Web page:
House Speaker John Boehner’s (R-Ohio) high-profile speech at last week’s 2012 Fiscal Summit garnered much attention for its pledge to again hijack the debt ceiling; less noticed was his announcement that the House of Representatives will establish a fast-track process for expediting “tax reform.” Comprehensive tax reform could add much needed revenue and balance to a long-term deficit “grand bargain,” but that’s not what Boehner is talking about:
“If we do this right, we will never again have to deal with the uncertainty of expiring tax rates. We’ll have replaced the broken status quo with a tax code that maintains progressivity, taxes income once, and creates a fairer, simpler code. And if we do that right, we will see increased revenue from more economic growth.” (Full text here.)
Anything resembling the tax plan recommended by Ways and Means Committee Chairman Dave Camp (R-Mich.) and included in Budget Committee Chairman Paul Ryan’s (R-Wis.) fiscal 2013 budget resolution—Boehner’s chief fiscal policy deputies—is going to have a devilishly hard time meeting this laundry list of talking points. That’s because conservatives falsely equate a “simpler” tax code with cutting and consolidating tax brackets, which would confer big tax cuts to upper-income households in the top tax brackets. This is the bedrock of the Camp-Ryan tax plan: “Consolidate the current six individual income tax brackets into just two brackets of 10 and 25 percent.” Short of unspecified offsets, this would sap progressivity from the tax code and deprive the Treasury of $2.5 trillion over a decade—accounting for more than half of the $4.5 trillion of unfunded tax cuts proposed in the Ryan budget. Combined with the other major tenants—repealing the alternative minimum tax (AMT), cutting the corporate tax rate to 25 percent, exempting foreign profits from taxation, and repealing health care reform—the tax code would be markedly flattened at the top of the income distribution, as seen in the Tax Policy Center’s (TPC) analysis of the Ryan budget, again short of unspecified offsets:
The red bars show what regressive upper-income tax cuts and lower-income tax increases look like, not what tax reform looks like. The missing element is how the tax cuts would be financed—i.e., which unspecified tax expenditures would be eliminated in “broadening the tax base.” House Republicans object to eliminating or even scaling back the preferential tax rates on capital gains and dividends—the tax expenditures most disproportionately benefiting upper-income households—which would be the only feasible way to maintain progressivity at the top of the income distribution with a top rate of 25 percent and no AMT. Repealing exclusions—like that for employer-sponsored health insurance—would hit middle- and upper-middle class households a lot harder than upper-income households, and repealing refundable tax credits would wallop only lower- and middle-income households (see Table 2 of this TPC report). Itemized deductions are more regressive, but nowhere nearly as regressive as the preferential treatment of capital income. If substantial base broadening were added to the Camp-Ryan tax plan without raising rates on capital income, either substantial progressivity or revenue (likely both) would be lost relative to current policy. Many lower- and middle-income households would effectively foot the bill, subsidizing more upper-income tax cuts.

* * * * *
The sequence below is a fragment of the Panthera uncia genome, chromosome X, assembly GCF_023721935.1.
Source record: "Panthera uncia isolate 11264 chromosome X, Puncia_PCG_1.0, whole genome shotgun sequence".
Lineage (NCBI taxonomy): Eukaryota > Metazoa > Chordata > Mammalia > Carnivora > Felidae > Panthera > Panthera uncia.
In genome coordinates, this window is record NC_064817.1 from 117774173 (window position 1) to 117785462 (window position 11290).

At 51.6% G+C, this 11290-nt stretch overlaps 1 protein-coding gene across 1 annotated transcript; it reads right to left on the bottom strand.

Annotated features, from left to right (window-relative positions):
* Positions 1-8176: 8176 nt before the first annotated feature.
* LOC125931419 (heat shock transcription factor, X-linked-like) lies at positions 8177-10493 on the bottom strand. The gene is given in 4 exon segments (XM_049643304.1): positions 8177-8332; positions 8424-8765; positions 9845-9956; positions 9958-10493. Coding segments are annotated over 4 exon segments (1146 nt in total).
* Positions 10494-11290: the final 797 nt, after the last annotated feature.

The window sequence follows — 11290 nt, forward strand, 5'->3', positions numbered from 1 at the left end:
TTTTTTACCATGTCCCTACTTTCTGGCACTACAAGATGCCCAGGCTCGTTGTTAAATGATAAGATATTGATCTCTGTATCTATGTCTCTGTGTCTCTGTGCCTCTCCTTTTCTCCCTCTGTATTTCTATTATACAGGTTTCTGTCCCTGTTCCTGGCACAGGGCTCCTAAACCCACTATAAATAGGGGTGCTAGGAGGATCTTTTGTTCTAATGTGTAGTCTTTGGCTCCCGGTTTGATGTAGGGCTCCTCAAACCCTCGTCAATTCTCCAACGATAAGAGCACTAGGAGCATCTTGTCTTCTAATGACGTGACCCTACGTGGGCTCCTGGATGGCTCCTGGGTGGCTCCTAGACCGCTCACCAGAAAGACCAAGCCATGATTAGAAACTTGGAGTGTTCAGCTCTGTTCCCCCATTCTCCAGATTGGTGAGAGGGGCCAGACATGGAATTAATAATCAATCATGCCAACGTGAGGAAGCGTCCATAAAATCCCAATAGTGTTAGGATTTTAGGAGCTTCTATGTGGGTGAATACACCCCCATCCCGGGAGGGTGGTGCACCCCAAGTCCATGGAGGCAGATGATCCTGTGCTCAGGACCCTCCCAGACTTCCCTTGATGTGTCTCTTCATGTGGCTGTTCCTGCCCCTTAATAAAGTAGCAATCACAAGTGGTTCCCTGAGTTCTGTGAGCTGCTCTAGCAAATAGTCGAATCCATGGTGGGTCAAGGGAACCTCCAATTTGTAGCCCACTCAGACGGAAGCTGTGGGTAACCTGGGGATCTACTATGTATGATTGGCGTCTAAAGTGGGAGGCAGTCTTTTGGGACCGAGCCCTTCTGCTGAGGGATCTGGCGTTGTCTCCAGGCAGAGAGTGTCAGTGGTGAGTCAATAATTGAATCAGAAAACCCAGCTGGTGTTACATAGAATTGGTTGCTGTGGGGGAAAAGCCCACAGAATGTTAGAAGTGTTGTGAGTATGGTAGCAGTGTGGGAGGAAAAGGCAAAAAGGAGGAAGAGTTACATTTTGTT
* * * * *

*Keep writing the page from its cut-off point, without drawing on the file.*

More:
With respect to the budget, relying on “economic growth” for more revenue translates to, at best, revenue-neutral tax reform relative to the inadequate levels raised by current policy. Official scorekeepers—the Congressional Budget Office and Joint Committee on Taxation—rightfully reject the kind of “dynamic scoring” (i.e., changing economic projections and budget scoring based on potential macroeconomic effects of tax cuts) Boehner and others would cite to show more revenue. Economic growth is the only source of “increased revenue” that would not violate Grover Norquist’s Taxpayer Protection Pledge—signed by 236 members of Boehner’s caucus—because it’s a gimmick, not a revenue source, as my colleague Ethan Pollack recently explained.
Lastly, Boehner’s implied objectives of revenue and distributional neutrality—which guided the Tax Reform Act of 1986—are now wholly inappropriate benchmarks, as they would lock-in the past decade’s unaffordable and regressive Bush-era tax cuts and exacerbate Gilded-Age levels of income inequality. Much of our structural budget deficit and the ad hoc state of temporary tax cuts’ pending expiration stem from the 2001 and 2003 Bush-era tax cuts, which were, in a sense, “fast-tracked” with reconciliation (around the filibuster). Financing an extension of the Bush tax cuts with spending cuts (essentially maintaining revenue around 18 percent of GDP), as the Ryan budget effectively proposes, would require draconian spending cuts. Reducing revenue below current policy levels—the more likely outcome of the Camp-Ryan plan—would require implausibly deeper cuts and exacerbate the unsustainable long-run fiscal trajectory, grossly contradicting purported concern about budget deficits.
If Congress really is heading toward comprehensive tax reform in the next few years, policymakers need to be kept honest about what amounts to reform versus a tax cut. The United States simply can’t afford to let Congress fast-track another tax cut disguised as “tax reform.” And House Republicans are currently $4.5 trillion shy of proposing even revenue-neutral tax reform.